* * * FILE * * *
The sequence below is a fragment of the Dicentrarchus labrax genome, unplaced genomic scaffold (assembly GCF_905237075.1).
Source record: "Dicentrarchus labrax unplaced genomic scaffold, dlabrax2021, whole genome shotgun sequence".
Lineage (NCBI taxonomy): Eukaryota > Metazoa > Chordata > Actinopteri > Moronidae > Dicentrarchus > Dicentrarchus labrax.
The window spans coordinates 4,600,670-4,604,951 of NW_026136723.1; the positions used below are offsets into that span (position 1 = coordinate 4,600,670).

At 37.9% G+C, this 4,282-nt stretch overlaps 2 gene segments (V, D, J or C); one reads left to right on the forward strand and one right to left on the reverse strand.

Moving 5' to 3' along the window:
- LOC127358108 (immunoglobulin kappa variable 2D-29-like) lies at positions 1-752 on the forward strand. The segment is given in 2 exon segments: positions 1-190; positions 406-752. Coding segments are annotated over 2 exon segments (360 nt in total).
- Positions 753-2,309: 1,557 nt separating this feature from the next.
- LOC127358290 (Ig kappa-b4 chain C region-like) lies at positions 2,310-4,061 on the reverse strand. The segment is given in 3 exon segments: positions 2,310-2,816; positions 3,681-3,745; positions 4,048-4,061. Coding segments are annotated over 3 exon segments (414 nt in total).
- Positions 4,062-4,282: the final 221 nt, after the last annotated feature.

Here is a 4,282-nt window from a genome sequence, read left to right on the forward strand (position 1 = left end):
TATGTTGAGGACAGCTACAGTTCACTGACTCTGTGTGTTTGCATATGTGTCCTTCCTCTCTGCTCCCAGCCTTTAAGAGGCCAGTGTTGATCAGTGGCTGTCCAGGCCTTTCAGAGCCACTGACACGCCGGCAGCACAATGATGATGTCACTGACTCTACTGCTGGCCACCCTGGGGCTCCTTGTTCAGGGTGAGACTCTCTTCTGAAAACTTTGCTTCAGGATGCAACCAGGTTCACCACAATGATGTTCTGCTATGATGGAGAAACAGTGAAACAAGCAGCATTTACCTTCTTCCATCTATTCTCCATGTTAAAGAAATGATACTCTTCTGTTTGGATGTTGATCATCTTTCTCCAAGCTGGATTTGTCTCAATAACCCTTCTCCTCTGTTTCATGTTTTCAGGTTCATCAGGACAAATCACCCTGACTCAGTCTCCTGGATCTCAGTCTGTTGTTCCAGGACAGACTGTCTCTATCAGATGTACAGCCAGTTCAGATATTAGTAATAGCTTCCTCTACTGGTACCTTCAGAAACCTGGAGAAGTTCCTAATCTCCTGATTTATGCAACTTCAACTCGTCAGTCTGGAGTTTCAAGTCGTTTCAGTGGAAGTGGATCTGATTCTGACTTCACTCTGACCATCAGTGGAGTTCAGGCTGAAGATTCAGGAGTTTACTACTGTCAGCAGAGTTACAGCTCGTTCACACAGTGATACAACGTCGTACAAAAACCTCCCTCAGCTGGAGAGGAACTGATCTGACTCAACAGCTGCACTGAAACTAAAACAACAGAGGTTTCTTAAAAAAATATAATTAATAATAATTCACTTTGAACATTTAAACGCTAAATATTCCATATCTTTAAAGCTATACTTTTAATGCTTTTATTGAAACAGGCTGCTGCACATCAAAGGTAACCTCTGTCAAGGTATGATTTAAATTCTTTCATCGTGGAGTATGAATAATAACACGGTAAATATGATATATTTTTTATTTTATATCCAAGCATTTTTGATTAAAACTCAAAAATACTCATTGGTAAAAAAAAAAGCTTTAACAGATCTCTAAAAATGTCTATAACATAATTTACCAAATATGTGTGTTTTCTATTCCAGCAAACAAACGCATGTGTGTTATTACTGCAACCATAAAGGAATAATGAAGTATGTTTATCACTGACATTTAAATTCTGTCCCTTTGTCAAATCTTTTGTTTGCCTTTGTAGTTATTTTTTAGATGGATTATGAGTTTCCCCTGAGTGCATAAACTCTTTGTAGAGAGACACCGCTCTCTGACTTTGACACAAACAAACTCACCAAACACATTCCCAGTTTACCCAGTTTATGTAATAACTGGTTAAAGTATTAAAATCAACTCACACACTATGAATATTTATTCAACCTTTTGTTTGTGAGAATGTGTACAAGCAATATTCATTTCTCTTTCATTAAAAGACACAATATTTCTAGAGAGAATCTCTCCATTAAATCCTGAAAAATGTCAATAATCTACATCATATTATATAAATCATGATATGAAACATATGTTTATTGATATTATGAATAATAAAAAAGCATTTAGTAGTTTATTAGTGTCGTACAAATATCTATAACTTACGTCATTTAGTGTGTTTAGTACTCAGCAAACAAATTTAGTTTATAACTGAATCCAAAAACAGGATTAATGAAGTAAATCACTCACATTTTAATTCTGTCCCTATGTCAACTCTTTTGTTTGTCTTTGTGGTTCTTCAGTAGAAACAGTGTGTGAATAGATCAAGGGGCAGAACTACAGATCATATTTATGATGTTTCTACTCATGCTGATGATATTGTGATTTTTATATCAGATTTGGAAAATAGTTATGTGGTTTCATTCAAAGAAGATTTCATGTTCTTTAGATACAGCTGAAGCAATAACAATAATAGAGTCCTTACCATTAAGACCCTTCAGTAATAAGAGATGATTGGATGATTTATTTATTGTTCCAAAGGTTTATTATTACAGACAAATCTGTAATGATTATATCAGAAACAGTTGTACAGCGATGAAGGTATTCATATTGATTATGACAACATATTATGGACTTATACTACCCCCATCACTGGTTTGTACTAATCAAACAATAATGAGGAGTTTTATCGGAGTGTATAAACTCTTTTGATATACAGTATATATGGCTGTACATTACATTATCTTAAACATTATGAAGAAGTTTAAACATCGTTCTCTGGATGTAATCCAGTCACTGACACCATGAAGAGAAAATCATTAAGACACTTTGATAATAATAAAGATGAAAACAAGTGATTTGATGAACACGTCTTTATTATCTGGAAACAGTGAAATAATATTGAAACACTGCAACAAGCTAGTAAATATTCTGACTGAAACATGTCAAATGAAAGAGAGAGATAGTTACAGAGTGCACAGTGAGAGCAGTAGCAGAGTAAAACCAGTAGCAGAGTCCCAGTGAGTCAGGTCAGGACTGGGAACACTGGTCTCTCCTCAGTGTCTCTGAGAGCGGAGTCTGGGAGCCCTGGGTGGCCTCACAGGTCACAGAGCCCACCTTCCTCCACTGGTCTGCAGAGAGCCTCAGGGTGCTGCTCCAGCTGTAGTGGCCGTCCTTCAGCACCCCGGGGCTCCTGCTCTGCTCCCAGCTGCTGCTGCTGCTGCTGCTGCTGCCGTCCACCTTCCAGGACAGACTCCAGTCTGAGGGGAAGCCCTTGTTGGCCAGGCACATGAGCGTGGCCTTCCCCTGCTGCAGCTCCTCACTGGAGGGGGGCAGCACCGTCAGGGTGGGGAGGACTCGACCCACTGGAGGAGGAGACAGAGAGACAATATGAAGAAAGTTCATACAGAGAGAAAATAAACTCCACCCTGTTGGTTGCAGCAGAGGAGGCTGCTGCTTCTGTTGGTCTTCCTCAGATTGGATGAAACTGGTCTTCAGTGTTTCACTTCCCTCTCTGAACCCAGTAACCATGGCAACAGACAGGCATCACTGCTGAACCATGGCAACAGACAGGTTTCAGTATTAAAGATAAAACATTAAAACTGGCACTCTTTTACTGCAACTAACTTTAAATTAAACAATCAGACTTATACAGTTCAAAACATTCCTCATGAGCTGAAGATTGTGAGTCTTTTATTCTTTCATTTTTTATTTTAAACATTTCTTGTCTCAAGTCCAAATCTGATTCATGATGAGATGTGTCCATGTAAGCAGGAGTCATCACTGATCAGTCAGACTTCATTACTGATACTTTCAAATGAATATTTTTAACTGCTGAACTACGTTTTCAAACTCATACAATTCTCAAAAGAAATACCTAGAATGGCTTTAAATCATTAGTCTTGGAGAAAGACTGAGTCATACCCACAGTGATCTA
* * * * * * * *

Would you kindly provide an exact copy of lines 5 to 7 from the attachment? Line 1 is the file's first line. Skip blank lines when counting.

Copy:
At 37.9% G+C, this 4,282-nt stretch overlaps 2 gene segments (V, D, J or C); one reads left to right on the forward strand and one right to left on the reverse strand.

Moving 5' to 3' along the window:
- LOC127358108 (immunoglobulin kappa variable 2D-29-like) lies at positions 1-752 on the forward strand. The segment is given in 2 exon segments: positions 1-190; positions 406-752. Coding segments are annotated over 2 exon segments (360 nt in total).